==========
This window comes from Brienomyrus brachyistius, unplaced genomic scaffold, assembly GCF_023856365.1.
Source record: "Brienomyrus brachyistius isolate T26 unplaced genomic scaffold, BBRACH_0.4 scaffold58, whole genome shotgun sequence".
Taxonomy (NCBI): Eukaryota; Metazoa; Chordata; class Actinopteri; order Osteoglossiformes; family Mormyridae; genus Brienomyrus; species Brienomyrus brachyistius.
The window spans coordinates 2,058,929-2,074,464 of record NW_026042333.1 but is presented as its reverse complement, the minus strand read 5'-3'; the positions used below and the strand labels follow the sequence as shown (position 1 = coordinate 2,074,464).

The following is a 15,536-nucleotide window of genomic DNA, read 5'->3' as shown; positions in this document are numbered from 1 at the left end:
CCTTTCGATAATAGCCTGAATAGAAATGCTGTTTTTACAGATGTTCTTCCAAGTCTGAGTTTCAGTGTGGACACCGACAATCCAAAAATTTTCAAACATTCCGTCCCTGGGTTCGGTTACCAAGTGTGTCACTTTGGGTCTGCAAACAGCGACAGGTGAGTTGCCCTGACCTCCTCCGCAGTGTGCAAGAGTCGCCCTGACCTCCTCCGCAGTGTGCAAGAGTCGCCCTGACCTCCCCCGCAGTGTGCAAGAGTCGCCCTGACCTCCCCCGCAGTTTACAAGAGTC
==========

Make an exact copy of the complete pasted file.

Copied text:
This window comes from Brienomyrus brachyistius, unplaced genomic scaffold, assembly GCF_023856365.1.
Source record: "Brienomyrus brachyistius isolate T26 unplaced genomic scaffold, BBRACH_0.4 scaffold58, whole genome shotgun sequence".
Taxonomy (NCBI): Eukaryota; Metazoa; Chordata; class Actinopteri; order Osteoglossiformes; family Mormyridae; genus Brienomyrus; species Brienomyrus brachyistius.
The window spans coordinates 2,058,929-2,074,464 of record NW_026042333.1 but is presented as its reverse complement, the minus strand read 5'-3'; the positions used below and the strand labels follow the sequence as shown (position 1 = coordinate 2,074,464).

The following is a 15,536-nucleotide window of genomic DNA, read 5'->3' as shown; positions in this document are numbered from 1 at the left end:
CCTTTCGATAATAGCCTGAATAGAAATGCTGTTTTTACAGATGTTCTTCCAAGTCTGAGTTTCAGTGTGGACACCGACAATCCAAAAATTTTCAAACATTCCGTCCCTGGGTTCGGTTACCAAGTGTGTCACTTTGGGTCTGCAAACAGCGACAGGTGAGTTGCCCTGACCTCCTCCGCAGTGTGCAAGAGTCGCCCTGACCTCCTCCGCAGTGTGCAAGAGTCGCCCTGACCTCCCCCGCAGTGTGCAAGAGTCGCCCTGACCTCCCCCGCAGTTTACAAGAGTC